Ibekwe was a ferocious competitor. He was aiming for a shot when Nzo rushed in screaming, “I will be going to China Town next year!” “Really?”  asked Kele. “Yes, my dad just told me!” He was literally yelling. Ibekwe and Muche were deeply engrossed in the game, attacking each other fiercely. Nzo tugged at his brother’s shirt repeating the news, this time shouting into his ears. “You have not even passed a single test in kindergarten let alone China Town. Dad must have been kidding,” Ibekwe mocked, but Nzo’s enthusiasm would not be dampened. “Come, let’s go ask daddy. He would not lie about that. He just told me,” he affirmed with vehemence, pulling at his brother. Ibekwe shook him off. Rapu m biko! (Leave me please!) I have a game to win here,” he replied to his younger brother with a tone of finality. “Gbaa Ibekwe, ka mu gosi ebe a! (Play, Ibekwe so I can finish you off),” Muche said.

He dashed off to find Uzor. He headed up the street and ran past Mama Maumau’s house and veered right. He found Uzor waiting for his turn in a button game. This game was a mother’s nightmare. Children amassed buttons first by tearing them off their shirts and by invading their siblings’ clothes, ridding them of nearly all buttons. They would compete with other to enlarge their button collections. Usually, buttons were pushed towards a wall with the thumb on bare ground and the player with the button nearest to the wall (farthest from the players) won the game. Children spent time honing the technique required to apply enough pressure on the button to send it towards the wall, yet gentle enough to avoid a major bounce off the wall, and back towards the player. Uzor could see the anticipation scribbled all over Nzo’s face as he raced towards him.

“I will not be going to Aunt Gorgi’s school next year,” he announced, buzzing with raw euphoria. “How do you know?” Uzor inquired. “Dad promised me. He said if I can spend more time in school for the rest of the term, I would have earned my ticket to China Town.” “Yea!” Uzor yelled, happy for his big brother. “There, that ugly witch will not be able to flog you anymore,” he added. “Yes. I will never have to see her again.” “You are going to China Town?” Smart Onyiaa asked. “Yes.” Nzo answered without hesitation. “But they say you always run away from school Nzo. You will do badly in Primary school Onye ujo akwukwo!” He teased. Without warning, Nzo landed a head butt on Smart’s face sending him down. He leaned over him and landed ferocious blows on his face and head. Although Smart was older and bigger, the rage springing from his derogatory reference to Nzo’s most hated expression, ‘onye ujo akwukwo’ appeared to have handed him extra physical leverage to launch a decisive attack against Smart. By the time Smart got up, Nzo and Uzor had vanished, probably taking refuge under their father’s bed.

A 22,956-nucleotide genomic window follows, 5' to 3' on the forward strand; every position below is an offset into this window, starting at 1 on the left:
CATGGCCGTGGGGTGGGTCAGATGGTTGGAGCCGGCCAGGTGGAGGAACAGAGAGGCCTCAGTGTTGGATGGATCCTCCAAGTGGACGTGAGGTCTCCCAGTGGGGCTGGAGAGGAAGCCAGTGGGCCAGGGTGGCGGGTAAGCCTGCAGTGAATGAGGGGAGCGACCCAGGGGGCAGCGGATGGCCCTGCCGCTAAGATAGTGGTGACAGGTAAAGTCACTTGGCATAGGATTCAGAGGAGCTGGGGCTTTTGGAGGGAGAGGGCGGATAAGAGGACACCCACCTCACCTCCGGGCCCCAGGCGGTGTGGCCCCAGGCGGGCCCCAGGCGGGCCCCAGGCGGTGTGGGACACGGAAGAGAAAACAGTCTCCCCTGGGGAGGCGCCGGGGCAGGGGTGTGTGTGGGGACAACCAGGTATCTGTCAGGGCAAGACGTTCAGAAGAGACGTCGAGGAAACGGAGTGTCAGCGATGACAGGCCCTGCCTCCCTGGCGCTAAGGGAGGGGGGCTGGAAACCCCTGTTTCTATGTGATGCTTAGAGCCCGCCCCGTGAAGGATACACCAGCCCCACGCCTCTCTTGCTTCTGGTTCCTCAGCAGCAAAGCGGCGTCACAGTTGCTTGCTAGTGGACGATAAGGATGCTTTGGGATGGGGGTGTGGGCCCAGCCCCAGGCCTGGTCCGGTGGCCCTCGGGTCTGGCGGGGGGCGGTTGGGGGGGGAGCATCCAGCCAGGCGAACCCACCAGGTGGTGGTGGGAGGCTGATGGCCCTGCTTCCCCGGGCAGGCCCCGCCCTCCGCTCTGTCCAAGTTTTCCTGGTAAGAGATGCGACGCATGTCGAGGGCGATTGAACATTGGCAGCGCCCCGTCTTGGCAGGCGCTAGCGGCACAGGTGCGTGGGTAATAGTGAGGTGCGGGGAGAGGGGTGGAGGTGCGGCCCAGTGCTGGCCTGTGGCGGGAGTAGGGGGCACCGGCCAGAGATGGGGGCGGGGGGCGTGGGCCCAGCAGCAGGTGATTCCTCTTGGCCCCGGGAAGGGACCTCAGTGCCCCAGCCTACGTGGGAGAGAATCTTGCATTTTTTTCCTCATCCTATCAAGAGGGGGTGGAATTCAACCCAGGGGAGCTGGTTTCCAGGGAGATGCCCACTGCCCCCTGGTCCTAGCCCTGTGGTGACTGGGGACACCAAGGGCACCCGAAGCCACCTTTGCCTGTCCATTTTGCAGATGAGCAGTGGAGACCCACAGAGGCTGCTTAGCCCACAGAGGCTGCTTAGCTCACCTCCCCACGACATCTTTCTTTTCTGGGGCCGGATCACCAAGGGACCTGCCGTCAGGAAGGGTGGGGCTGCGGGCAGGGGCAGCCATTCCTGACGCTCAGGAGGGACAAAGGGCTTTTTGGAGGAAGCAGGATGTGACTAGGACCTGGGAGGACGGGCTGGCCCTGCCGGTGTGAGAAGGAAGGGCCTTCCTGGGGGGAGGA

Later that night Nzo set the household afire during dinner with news of his prospective enrolment into China Town primary school. “I cannot wait to go to China Town!” he shrieked as he packed up his dinner plates for the kitchen. “I have never seen you this excited about school Nzo. You will probably get tired of it after a week and start running away as you have done every week thus far,” Chukwuma pointed out. “No! I will not run. I run from Aunty Gorgi’s school because she beats me all the time.” “If you do as poorly in primary school, at some point you will be disciplined too,” Onyeoma added. “Yes!” Ibekwe and Chukwuma replied in support. “I will not run even if they beat in primary school.” His response ignited a raucous laughter amongst his siblings. “That does not make any sense Nzo,” said Onyeoma.

“Maybe the punishments at China Town are special; so special that they will not hurt enough to make you want to run?” She teased. “You don’t get it. Gorgi hates me and treats me terribly. I just don’t want to go to her school anymore. “She likes to beat Nzo all the time,” Uzor added in support of Nzo. “Ajo nwanyi…evil woman,” Nzo concluded. “Don’t call your teacher names Nzo,” Uzodika warned. “I am sorry daddy,” he apologized. “By the way, I think Nzo will make new friends at China Town. He is overly excited about it. I think his excitement will translate into a liking for school when he makes the switch” Uzodika added. “Ezi okwu (very true),” said Iheoma. “Before that though, he has to make more effort to stay in school for now. You can do it Nzo, can’t you?” “I will mom,” he replied.

He tucked away a vivid picture of that very day his father had broken that life-changing news to him in the deepest recesses of his mind. Inadvertently, Uzodika had given his son a new lease on life by freeing him from the manacles of an extraordinarily stunting environment. Come January, I will be a pupil of the best school around, China Town primary school, he thought to himself. He could barely contain his exhilaration. He pictured himself in green shorts and white top with a bag full of interesting books. He could smell the dust in the air. He liked the unique smell of December dust. It reeked of Christmas. The prospect of Christmas before a new era in his life - China Town - was thrilling. He licked his lips repeatedly to douse the cracking effect of dry harmattan breeze. A delightful smile streaked across his face as he walked to the front yard. “On whose side am I?” He asked his friends, salivating at the opportunity to kick off the usual holiday football games; the last before life at China Town Primary School.

STORY CONTINUES...

Written by:
Victor Chinoo


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Moofyme.com: An African Literary Blog: THE TRIALS OF NZOCHUKWU - EPISODE 6